The nocturnal magic of a wishing star is the focus of Donna Jo Napoli’s The Wishing Club. But there’s something different about this star, as the four children soon discover: curiously, it only grants partial wishes (half a cookie instead of a whole, a quarter, instead of a dollar), and there seems to be a pattern to it. So the siblings set about the task of discovering the pattern and making their collective wish come true, thus weaving math into a charming story in a way that feels natural and genuine. Along the way, the reader is invited to follow the number patterns represented in small diagrams, but Anne Currey’s beautiful ink and watercolor illustrations of the children on their porch wishing on the star under the night sky ensure that the magic of the story is not lost. A great fraction read aloud to use for extension activities, many of which are included as suggested activities at the back of the book.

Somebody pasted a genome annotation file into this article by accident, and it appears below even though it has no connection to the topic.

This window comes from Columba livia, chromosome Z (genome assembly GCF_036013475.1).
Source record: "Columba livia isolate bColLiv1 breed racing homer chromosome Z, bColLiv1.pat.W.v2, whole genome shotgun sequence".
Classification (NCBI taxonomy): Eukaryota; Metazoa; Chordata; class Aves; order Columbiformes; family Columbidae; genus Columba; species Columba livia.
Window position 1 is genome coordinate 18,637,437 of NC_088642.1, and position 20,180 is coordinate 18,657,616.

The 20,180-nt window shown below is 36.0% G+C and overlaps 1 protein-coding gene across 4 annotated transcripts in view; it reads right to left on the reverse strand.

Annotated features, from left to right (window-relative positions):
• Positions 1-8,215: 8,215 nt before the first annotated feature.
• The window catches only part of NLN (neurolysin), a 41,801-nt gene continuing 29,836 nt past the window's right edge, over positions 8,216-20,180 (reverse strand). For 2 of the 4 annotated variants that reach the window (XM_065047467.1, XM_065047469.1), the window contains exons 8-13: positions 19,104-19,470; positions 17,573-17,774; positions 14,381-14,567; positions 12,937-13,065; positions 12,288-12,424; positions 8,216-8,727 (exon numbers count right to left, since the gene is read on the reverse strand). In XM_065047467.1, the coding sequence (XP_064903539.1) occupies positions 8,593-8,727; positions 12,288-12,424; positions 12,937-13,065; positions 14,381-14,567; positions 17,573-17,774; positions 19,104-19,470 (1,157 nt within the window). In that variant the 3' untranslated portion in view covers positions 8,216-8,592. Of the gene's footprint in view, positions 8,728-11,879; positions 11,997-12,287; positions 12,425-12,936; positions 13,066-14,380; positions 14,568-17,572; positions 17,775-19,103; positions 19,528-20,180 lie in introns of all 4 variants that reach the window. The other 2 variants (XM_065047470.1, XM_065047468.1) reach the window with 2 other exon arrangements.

In this story an inchworm happily measures various vegetables in the garden until one day she discovers that she cannot measure a cucumber that is more than two, but less than three, worms long. Luckily a worm half her length appears and together they are able to measure the cucumber. As the story progresses the inchworm also enlists the help of 1/3-inch and 1/4-inch worms in her quest to measure all the vegetables in her garden.
We’ve used this fraction read aloud to introduce measuring lengths using rulers marked with halves and fourths of an inch in third grade. Students had fun working with a partner to measure different vegetables to the nearest half or quarter inch and there was lots of lively discussion about the names of the different vegetables when it came time to record their findings.